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Published byShea Flanagan Modified over 2 years ago

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Partial Least Squares Very brief intro

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Multivariate regression The multiple regression approach creates a linear combination of the predictors that best correlates with the outcome With principal components regression, we first create several linear combinations (equal to the number of predictors) and then use those composites in predicting the outcome instead of the original predictors –Components are independent Helps with collinearity –Can use fewer of components relative to predictors while still retaining most of the predictor variance

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X1 X2 X3 X4 Linear Composite Outcome X1 X2 X3 X4 LinComp Outcome LinComp New Composite Note the bold, we are dealing with vectors and matrices Here T refers to our components, W and Q are coefficient vectors as B is above Multiple Regression Principal Components Regression

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Partial Least Squares Partial Least Squares is just like PC Regression except in how the component scores are computed PC regression = weights are calculated from the covariance matrix of the predictors PLS = weights reflect the covariance structure between predictors and response –While conceptually not too much of a stretch, it requires a more complicated iterative algorithm Nipals and SIMPLS algorithms probably most common Like in regression, the goal is to maximize the correlation between the response(s) and component scores

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Example Download the PCA R code again Requires the pls package Do consumer ratings of various beer aspects associate 1 with their SES?

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Multiple regression All are statistically significant correlates of SES and almost all the variance is accounted for (98.7%) Coefficients: Estimate Std. Error t value Pr(>|t|) (Intercept) *** ALCOHOL * AROMA < 2e-16 *** COLOR ** COST * REPUTAT < 2e-16 *** SIZE < 2e-16 *** TASTE < 2e-16 *** --- Signif. codes: 0 '***' '**' 0.01 '*' 0.05 '.' 0.1 ' ' 1 Residual standard error: on 212 degrees of freedom (11 observations deleted due to missingness) Multiple R-squared: 0.987, Adjusted R-squared: F-statistic: 2305 on 7 and 212 DF, p-value: < 2.2e-16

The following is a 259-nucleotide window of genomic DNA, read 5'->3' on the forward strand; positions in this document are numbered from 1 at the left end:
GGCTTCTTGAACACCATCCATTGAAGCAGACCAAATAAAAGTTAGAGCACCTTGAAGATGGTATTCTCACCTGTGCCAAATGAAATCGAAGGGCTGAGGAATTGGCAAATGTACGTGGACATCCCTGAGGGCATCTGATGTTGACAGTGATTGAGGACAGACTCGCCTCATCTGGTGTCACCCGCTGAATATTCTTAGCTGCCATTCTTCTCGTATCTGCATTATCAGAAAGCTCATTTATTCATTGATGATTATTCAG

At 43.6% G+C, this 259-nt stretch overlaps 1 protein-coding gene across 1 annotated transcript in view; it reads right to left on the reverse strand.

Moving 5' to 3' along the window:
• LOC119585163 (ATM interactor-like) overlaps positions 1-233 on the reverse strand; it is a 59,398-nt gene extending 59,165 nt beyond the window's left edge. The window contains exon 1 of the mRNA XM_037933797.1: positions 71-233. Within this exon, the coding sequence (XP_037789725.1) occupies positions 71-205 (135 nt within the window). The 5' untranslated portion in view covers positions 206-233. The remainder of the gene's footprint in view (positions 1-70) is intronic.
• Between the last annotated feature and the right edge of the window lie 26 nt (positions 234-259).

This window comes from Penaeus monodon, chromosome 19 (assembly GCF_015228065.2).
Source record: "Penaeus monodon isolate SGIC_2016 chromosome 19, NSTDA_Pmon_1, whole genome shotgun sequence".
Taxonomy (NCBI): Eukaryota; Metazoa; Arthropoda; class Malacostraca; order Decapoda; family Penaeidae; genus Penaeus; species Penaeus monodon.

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PC Regression For first 3 components The first component accounts for 53.4% of the variance in the predictors, and only 33% of the variance in the outcome With the second and third, the vast majority of the variance in the predictors and outcome is accounted for Loadings breakdown according to a PCA for the predictors Data: X dimension: Y dimension: Fit method: svdpc Number of components considered: 3 TRAINING: % variance explained 1 comps 2 comps 3 comps X SES Loadings: Comp 1 Comp 2 Comp 3 COST SIZE ALCOHOL REPUTAT AROMA COLOR TASTE Comp 1 Comp 2 Comp 3 SS loadings Proportion Var Cumulative Var

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PLS Regression For first 3 components The first component accounts for 44.8% of the variance in the predictors (almost 10% less than PCR), and 90% of the variance in the outcome (a lot more than PCR) The loadings are notably different compared to the PC regression Data: X dimension: Y dimension: Fit method: kernelpls Number of components considered: 3 TRAINING: % variance explained 1 comps 2 comps 3 comps X SES Loadings: Comp 1 Comp 2 Comp 3 COST SIZE ALCOHOL REPUTAT AROMA COLOR TASTE Comp 1 Comp 2 Comp 3 SS loadings Proportion Var Cumulative Var

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Comparison of coefficients MR PCA PLS (Intercept) COST SIZE ALCOHOL REPUTAT AROMA COLOR TASTE Coefficients: Estimate (Intercept) COST SIZE ALCOHOL REPUTAT AROMA COLOR TASTE (Intercept) COST SIZE ALCOHOL REPUTAT AROMA COLOR TASTE 0.022

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Why PLS? PLS can extends to multiple outcomes and allows for dimension reduction Less restrictive in terms of assumptions than MR –Distribution free –No collinearity –Independence of observations not required Unlike PCR it creates components with an eye to the predictor-DV relationship Unlike Canonical Correlation, it maintains the predictive nature of the model While similar interpretation is possible, depending on your research situation and goals, any may be viable analyses

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